All posts by smithlloyd

So why did the Foresters guild actually succeed?

As ideas for an SCA special interest group go, the SCA Foresters Guild sure does not work on paper. Yeah so guys, I got this idea for a group… we are going to sleep outside in all weather with minimal gear and without proper tents, and without the aid of modern camping equipment. It will take hours to cook anything like we are used to eating and the amount of wood we need to cut and split every year will be enormous. Oh and we will typically dress like peasants and you will never be able to get an award of recognition for any of our activities… So who’s with me? Well we did have a lot of support from key people and a bit of luck along the way.

Many special interest groups come and go in the SCA. I have been around long enough to see some of them rise and fall and have figured out many of the reasons why. That said, a bit of luck always helps in setting up a group. It is worth noting that if you wish to create a special interest group within the SCA, be that a household or a guild, there are a few do’s and don’ts that are worth remembering.

I have seen houses that were based on popular songs, I have seen houses that were based on TV shows, and movies in popular culture. I have also seen houses that were cults of personality based around the ego of a single individual. I have seen houses that were based on an activity, or a selection of activities, and houses based on a specific culture or time period. Many of these groups no longer exist for one reason or another. Houses are very easy to create so there are lots of them. Because there are lots of them, most fail. Guilds are a little harder to create. There are rules to be obeyed and hoops to jump though. For this reason there are far fewer of them but they still run the risk of being irrelevant or fading into obscurity. That said, guilds have a little better chance to succeed than houses as they cannot be the work of a single person.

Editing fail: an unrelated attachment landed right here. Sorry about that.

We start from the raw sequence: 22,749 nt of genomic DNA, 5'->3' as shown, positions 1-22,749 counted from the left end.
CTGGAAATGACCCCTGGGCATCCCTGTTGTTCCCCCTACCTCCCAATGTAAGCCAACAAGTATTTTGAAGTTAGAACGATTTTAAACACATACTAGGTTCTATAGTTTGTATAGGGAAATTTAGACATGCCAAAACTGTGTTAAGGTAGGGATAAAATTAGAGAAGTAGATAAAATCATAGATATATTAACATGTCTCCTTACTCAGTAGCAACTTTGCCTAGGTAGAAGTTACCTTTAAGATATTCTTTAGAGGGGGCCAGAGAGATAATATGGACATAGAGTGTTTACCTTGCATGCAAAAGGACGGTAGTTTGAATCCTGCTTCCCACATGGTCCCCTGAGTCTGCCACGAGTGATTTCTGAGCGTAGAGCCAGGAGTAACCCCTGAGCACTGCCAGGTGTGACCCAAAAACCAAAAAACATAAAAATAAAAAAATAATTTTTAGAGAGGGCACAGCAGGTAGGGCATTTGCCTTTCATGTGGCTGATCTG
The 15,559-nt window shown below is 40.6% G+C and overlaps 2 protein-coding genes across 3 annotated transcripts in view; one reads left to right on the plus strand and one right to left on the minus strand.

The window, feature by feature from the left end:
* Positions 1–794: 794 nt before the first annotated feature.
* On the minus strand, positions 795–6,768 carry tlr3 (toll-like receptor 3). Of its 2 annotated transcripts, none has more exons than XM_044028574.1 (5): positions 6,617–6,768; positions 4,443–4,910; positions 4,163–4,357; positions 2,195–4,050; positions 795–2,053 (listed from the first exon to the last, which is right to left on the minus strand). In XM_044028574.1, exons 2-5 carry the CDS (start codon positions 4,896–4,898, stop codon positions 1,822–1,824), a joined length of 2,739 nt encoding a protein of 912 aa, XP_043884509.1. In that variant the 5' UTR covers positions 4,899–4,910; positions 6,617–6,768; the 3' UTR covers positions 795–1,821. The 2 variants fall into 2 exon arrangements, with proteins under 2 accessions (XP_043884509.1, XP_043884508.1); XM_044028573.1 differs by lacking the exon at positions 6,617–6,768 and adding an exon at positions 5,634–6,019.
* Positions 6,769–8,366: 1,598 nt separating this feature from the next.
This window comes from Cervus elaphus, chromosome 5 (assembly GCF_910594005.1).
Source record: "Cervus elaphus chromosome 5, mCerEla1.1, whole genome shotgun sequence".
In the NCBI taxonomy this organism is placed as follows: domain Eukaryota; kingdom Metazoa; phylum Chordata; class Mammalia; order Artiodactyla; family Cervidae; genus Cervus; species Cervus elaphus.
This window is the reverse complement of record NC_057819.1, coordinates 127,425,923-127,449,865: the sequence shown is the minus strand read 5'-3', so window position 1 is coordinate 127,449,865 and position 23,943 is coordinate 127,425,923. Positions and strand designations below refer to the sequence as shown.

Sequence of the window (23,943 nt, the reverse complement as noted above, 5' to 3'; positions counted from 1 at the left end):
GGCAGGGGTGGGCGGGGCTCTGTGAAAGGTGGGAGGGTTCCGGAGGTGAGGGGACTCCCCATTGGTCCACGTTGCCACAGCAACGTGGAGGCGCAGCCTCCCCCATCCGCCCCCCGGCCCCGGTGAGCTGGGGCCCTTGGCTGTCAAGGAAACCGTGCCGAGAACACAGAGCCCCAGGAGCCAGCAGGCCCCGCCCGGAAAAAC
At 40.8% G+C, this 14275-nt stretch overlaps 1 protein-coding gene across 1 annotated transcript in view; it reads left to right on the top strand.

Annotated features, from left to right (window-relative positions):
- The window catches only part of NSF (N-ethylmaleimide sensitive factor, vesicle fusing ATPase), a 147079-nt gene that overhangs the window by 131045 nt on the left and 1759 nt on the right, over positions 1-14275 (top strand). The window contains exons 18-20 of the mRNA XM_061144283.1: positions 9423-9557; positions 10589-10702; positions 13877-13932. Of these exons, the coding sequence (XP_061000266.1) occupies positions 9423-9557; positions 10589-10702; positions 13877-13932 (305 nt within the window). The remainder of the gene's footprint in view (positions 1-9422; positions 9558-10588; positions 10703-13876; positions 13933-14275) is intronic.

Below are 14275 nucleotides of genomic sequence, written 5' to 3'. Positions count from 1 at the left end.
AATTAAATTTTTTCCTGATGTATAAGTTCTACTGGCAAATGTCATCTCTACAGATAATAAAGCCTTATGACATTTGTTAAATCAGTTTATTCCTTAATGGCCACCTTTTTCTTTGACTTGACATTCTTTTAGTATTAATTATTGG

The Foresters will some day probably fade into memory as well since all things are temporary. That said, it is succeeding wildly in its infancy where many other groups have faded slowly, burnt out quickly, or self destructed. As mentioned above, creating a new group based on a popular song will be successful so long as the song remains popular. Once it fades into memory, good luck recruiting more new members. The same is true for fads and trends. At one time Scottish persona were all the rage. You still see a few, but “Braveheart” (one of the worst costumed movies in history) is now 20 years old and the ubiquitous Scottish special interest groups have faded to a normal background level. Right now Persian garb is extremely popular complete with people painting themselves in “brown face”. I suspect this has a limited life span as it is only a matter of time until someone asks the question; “If medieval African garb suddenly became popular, would we paint our faces an even darker brown? or is that just racist?” I don’t have an answer, but I would put creating a special interest group where you paint your skin to match another ethnic group firmly in the “don’t” category. Wearing blue woad paint or geisha make up is probably still OK for now. Woad paint wearers of the East still may not make the most successful special interest group though.